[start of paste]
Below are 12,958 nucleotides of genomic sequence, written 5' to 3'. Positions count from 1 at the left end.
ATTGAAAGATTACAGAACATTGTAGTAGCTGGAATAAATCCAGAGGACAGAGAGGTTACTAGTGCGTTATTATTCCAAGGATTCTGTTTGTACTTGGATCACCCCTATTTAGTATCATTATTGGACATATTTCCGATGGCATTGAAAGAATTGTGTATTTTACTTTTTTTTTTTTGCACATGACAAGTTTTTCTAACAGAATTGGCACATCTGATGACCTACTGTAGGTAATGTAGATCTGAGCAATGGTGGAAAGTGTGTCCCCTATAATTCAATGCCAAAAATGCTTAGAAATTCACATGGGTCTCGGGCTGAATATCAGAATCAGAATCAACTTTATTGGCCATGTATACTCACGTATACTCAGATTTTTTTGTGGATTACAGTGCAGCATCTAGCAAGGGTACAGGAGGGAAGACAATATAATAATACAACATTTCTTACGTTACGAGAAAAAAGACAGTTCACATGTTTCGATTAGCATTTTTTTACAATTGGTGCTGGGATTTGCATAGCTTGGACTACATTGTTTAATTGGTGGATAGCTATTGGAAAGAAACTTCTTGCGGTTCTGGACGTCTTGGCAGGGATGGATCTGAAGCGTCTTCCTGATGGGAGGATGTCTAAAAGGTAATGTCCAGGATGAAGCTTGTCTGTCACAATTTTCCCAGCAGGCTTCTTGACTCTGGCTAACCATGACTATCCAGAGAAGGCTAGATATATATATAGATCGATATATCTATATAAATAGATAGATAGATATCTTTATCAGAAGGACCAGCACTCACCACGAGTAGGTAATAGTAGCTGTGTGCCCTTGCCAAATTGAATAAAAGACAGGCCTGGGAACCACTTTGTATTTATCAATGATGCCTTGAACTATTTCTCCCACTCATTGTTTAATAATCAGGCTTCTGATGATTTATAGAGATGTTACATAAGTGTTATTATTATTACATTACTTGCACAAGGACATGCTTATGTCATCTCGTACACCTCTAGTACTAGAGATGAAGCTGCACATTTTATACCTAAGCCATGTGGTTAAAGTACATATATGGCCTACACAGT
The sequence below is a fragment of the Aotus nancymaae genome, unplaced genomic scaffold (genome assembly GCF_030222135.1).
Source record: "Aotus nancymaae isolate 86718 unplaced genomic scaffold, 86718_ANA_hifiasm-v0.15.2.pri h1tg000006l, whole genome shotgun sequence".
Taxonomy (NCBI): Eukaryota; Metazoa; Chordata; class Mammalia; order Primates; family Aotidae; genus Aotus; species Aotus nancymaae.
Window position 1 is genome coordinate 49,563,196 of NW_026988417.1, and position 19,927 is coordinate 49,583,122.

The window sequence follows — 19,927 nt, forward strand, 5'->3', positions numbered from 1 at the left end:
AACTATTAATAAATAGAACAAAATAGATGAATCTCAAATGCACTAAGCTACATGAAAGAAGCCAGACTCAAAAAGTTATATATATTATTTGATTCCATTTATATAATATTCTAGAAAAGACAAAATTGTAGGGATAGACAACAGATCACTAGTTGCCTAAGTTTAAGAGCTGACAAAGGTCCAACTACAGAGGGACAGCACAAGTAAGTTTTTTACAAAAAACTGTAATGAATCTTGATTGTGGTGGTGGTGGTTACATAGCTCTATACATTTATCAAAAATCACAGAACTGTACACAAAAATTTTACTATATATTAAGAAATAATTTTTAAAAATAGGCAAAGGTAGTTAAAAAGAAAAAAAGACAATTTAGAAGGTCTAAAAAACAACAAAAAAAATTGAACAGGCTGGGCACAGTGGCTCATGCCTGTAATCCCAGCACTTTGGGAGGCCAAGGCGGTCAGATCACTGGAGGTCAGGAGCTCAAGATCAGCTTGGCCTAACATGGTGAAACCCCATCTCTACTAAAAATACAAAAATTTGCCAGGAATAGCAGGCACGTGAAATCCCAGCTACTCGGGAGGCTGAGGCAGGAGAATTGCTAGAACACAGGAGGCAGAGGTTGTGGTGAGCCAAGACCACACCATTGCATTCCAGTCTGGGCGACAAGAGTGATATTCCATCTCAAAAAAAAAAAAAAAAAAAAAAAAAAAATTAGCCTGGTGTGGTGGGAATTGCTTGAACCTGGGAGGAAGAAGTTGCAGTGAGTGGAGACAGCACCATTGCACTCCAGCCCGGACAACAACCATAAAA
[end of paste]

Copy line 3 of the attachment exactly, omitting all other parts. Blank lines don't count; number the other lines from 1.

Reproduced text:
The sequence below is a fragment of the Aotus nancymaae genome, unplaced genomic scaffold (genome assembly GCF_030222135.1).